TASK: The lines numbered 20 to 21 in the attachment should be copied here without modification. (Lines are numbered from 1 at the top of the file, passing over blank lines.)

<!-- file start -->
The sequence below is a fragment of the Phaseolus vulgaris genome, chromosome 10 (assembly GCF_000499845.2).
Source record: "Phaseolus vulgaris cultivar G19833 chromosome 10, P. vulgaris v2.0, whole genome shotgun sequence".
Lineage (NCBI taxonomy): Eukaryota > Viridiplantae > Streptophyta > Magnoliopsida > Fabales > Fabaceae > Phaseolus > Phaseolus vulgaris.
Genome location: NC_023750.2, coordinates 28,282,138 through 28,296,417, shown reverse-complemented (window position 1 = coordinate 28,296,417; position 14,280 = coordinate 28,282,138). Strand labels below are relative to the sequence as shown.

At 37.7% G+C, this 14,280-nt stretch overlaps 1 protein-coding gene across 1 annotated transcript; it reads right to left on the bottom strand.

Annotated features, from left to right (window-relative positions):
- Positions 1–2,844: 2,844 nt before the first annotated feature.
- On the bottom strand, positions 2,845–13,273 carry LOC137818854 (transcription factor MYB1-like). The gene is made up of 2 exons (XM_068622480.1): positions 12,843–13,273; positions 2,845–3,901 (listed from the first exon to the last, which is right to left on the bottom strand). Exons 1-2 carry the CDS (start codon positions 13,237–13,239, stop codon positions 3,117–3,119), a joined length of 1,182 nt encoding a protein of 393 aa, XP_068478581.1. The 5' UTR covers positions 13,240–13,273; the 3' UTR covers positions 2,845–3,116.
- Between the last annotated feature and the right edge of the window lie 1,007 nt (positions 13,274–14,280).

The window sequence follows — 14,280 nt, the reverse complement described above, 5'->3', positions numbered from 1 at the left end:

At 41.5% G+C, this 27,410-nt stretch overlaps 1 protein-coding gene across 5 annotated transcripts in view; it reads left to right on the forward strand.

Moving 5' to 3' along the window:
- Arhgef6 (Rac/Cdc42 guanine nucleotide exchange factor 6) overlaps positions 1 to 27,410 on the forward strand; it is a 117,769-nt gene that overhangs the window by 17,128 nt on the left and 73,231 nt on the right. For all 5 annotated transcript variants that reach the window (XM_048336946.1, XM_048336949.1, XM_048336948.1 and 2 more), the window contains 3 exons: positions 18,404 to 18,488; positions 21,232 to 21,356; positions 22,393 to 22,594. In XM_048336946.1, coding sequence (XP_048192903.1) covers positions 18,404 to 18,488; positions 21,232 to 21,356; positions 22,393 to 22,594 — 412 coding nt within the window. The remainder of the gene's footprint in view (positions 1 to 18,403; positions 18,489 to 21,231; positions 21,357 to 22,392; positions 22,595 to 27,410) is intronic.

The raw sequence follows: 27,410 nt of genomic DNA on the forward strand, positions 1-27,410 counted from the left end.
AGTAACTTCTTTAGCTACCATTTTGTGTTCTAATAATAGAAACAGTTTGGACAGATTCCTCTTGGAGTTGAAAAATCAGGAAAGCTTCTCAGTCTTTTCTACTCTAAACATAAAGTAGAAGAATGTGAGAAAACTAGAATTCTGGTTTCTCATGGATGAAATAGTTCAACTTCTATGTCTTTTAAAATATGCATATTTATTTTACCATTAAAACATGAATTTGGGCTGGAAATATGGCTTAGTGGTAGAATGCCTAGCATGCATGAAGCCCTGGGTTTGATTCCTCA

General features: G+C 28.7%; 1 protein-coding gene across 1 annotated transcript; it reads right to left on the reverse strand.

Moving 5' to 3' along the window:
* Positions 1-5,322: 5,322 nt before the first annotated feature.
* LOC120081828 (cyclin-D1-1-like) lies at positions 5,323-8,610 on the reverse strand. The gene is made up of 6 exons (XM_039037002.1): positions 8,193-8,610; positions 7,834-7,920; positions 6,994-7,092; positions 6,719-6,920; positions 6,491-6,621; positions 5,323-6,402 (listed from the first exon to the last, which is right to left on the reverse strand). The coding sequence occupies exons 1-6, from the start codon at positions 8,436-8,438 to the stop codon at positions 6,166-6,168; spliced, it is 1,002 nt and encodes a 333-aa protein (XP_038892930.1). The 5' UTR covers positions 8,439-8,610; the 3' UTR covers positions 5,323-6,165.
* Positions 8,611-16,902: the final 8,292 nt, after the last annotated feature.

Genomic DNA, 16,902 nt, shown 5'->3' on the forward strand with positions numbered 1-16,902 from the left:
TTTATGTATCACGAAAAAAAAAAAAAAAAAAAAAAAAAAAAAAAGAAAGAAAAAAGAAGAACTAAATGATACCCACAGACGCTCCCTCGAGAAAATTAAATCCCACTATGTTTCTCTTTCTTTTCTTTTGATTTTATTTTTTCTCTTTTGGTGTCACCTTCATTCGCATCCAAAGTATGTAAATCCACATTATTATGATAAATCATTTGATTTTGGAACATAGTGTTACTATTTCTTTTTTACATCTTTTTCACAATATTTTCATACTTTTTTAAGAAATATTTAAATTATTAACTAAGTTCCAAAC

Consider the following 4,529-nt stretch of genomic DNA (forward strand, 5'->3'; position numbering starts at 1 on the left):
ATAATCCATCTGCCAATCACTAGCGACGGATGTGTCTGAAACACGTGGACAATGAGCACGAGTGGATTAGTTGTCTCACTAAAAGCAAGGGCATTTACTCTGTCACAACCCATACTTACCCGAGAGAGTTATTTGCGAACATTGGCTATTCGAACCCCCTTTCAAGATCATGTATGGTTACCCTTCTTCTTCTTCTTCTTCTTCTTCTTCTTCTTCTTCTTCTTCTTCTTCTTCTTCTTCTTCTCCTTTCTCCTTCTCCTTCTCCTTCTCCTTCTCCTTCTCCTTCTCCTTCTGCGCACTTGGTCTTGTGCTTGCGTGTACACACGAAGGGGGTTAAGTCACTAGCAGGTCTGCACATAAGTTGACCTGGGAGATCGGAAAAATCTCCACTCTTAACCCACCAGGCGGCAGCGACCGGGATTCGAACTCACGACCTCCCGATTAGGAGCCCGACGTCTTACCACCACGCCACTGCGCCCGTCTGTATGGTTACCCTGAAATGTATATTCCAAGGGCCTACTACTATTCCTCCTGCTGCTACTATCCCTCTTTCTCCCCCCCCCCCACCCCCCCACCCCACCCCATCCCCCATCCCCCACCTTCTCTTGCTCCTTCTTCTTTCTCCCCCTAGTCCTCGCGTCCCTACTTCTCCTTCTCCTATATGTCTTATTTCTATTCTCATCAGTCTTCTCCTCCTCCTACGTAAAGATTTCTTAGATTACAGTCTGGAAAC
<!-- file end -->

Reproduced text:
* Positions 8,611-16,902: the final 8,292 nt, after the last annotated feature.

Genomic DNA, 16,902 nt, shown 5'->3' on the forward strand with positions numbered 1-16,902 from the left: